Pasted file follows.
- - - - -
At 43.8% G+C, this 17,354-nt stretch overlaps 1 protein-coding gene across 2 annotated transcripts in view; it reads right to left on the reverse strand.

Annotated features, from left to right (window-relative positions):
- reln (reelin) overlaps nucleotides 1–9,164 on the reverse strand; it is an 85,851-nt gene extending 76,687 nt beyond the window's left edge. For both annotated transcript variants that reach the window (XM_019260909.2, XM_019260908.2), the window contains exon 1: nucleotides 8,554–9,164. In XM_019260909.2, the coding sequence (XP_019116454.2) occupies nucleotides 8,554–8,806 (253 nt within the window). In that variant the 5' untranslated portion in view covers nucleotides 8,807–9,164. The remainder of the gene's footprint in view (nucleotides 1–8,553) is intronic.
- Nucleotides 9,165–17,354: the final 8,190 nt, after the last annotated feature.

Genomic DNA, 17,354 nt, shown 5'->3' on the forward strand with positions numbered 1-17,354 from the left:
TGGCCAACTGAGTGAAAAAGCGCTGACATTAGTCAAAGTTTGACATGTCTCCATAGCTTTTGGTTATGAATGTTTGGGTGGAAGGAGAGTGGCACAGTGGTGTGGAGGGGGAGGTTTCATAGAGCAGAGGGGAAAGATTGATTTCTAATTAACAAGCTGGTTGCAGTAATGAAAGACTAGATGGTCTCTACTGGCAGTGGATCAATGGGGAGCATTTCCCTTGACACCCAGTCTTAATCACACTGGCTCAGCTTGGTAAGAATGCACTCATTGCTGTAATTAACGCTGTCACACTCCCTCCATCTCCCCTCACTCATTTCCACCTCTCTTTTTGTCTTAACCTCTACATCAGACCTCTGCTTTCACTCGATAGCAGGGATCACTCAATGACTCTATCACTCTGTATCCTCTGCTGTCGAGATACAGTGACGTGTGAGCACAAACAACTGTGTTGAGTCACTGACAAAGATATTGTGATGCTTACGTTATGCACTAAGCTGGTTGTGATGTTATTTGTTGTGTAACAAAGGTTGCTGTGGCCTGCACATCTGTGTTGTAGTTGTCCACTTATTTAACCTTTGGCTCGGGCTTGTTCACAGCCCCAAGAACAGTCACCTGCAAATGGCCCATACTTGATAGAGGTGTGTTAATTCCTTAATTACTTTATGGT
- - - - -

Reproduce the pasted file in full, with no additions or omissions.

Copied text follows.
At 43.8% G+C, this 17,354-nt stretch overlaps 1 protein-coding gene across 2 annotated transcripts in view; it reads right to left on the reverse strand.

Annotated features, from left to right (window-relative positions):
- reln (reelin) overlaps nucleotides 1–9,164 on the reverse strand; it is an 85,851-nt gene extending 76,687 nt beyond the window's left edge. For both annotated transcript variants that reach the window (XM_019260909.2, XM_019260908.2), the window contains exon 1: nucleotides 8,554–9,164. In XM_019260909.2, the coding sequence (XP_019116454.2) occupies nucleotides 8,554–8,806 (253 nt within the window). In that variant the 5' untranslated portion in view covers nucleotides 8,807–9,164. The remainder of the gene's footprint in view (nucleotides 1–8,553) is intronic.
- Nucleotides 9,165–17,354: the final 8,190 nt, after the last annotated feature.

Genomic DNA, 17,354 nt, shown 5'->3' on the forward strand with positions numbered 1-17,354 from the left:
TGGCCAACTGAGTGAAAAAGCGCTGACATTAGTCAAAGTTTGACATGTCTCCATAGCTTTTGGTTATGAATGTTTGGGTGGAAGGAGAGTGGCACAGTGGTGTGGAGGGGGAGGTTTCATAGAGCAGAGGGGAAAGATTGATTTCTAATTAACAAGCTGGTTGCAGTAATGAAAGACTAGATGGTCTCTACTGGCAGTGGATCAATGGGGAGCATTTCCCTTGACACCCAGTCTTAATCACACTGGCTCAGCTTGGTAAGAATGCACTCATTGCTGTAATTAACGCTGTCACACTCCCTCCATCTCCCCTCACTCATTTCCACCTCTCTTTTTGTCTTAACCTCTACATCAGACCTCTGCTTTCACTCGATAGCAGGGATCACTCAATGACTCTATCACTCTGTATCCTCTGCTGTCGAGATACAGTGACGTGTGAGCACAAACAACTGTGTTGAGTCACTGACAAAGATATTGTGATGCTTACGTTATGCACTAAGCTGGTTGTGATGTTATTTGTTGTGTAACAAAGGTTGCTGTGGCCTGCACATCTGTGTTGTAGTTGTCCACTTATTTAACCTTTGGCTCGGGCTTGTTCACAGCCCCAAGAACAGTCACCTGCAAATGGCCCATACTTGATAGAGGTGTGTTAATTCCTTAATTACTTTATGGT